At the trial, in which Rosengarten was prosecuted along with his employee, Nathan Katzen, the Government introduced a stipulation that a Mrs. Jones would testify that on December 5, 1962, her suitcase was stolen in Richmond, Virginia, from an automobile owned by her fiance; that the suitcase contained six items of jewelry; that the purchase price of five of these was $4724; that the sixth item was a ring with a Ceylon sapphire and 34 round diamonds, shipped on consignment from David Webb, a New York jeweler, along with a memorandum giving the prices of the jewels and an artist's conception of a proposed setting for the sapphire. The Government called the convicted thief, Charles Gilliam, who admitted that he and two others had stolen the suitcase and explained how he had disposed of the jewelry on returning to New York a few days after the theft. Somewhat shabbily dressed and in need of a shave, he had entered a jewelry store, conceded to be owned by Rosengarten, and, when approached by Katzen, pulled a pair of earrings out of his pocket. Katzen offered and paid him $25 for the jewelry, and asked what his name was and whether he had any more. Gilliam went off and returned with the rest of the loot, whereupon Katzen took him into a back room. After seeing the jewelry Katzen offered Gilliam $50 for the lot, to which he responded with a demand for $10,000; the deal was closed for $400. Gilliam testified that for both transactions Katzen got the money from another person but was unable to identify Rosengarten as the man. The stipulated testimony of Mrs. Jones valued the earrings at $100 and an employee of David Webb testified that the sapphire ring carried on the shank the initials of Van Cleef & Arpels ("Van C and A"), and had been priced in the memorandum to Mrs. Jones at $17,800.*fn2 Two FBI agents testified as to how they had located the stolen jewelry at Rosengarten's store, and the Government introduced his statement to the agents which clearly identified him as the other person named by Gilliam.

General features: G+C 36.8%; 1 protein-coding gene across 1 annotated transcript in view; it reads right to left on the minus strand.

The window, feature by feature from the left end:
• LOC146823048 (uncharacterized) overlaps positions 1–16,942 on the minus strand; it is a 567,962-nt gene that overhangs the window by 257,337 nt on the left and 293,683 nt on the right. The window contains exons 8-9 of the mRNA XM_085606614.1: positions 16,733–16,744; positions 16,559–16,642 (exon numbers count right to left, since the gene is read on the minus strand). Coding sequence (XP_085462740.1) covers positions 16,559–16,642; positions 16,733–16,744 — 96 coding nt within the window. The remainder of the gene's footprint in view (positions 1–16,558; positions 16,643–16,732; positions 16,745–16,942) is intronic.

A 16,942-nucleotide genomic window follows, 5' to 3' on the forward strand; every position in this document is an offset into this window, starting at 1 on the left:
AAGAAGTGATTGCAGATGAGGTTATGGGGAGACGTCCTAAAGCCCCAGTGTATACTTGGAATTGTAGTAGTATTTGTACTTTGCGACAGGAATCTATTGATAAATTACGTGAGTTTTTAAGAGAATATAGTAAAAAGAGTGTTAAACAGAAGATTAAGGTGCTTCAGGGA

At the end of the Government's case, counsel representing both defendants moved for acquittal on the grounds that the Government had failed to establish either that the jewelry was known to have been stolen or that the value was at least $5,000. The judge reserved decision on the motion. The defendants then proceeded to contradict Gilliam's version of the transactions in certain respects, supporting their story by written entries in a purchase record book; they also testified to an attempt by Rosengarten to verify the identity of Gilliam, and to the preparation and mailing to the New York Police Department of a purchase record form required to facilitate the tracing of stolen property. Rosengarten insisted that he had learned of the Van Cleef & Arpels marking only when it was pointed out to him by one of the FBI agents and that he made an appropriate entry in his purchase record at that time. In addition, a fellow jeweler testified that only a rare expert could tell without tests whether the sapphire was real and hence extremely valuable, or synthetic with a value of only $25. Another jeweler, Appelbaum, declared that he would not have paid more than $435 for the items other than the sapphire ring and that, merely upon examining the latter, he would have regarded it as synthetic. Cross-examination of the defense witnesses, however, revealed a conflict as to whether Rosengarten's own purchase record had been modified after confrontation with the FBI agents and a description of what were "sapphires" in his own record as undistinguished "blue stones" in his report to the police. Moreover, the jeweler who had insisted he would have regarded the large sapphire as synthetic conceded that on first seeing the marking "Van C and A" on the shank of the ring, he had declared that he "would be suspicious of this being a real stone." In rebuttal the Government called an employee of Van Cleef & Arpels who identified the stone as a real sapphire with a value between $10,000 and $12,000 for the stone alone; he thought such an identification could be made by use of an ordinary jeweler's loupe "if a person has worked with sapphires for any length of time" but not otherwise.*fn3 At the close of all the evidence, the trial judge acquitted Katzen but found Rosengarten guilty.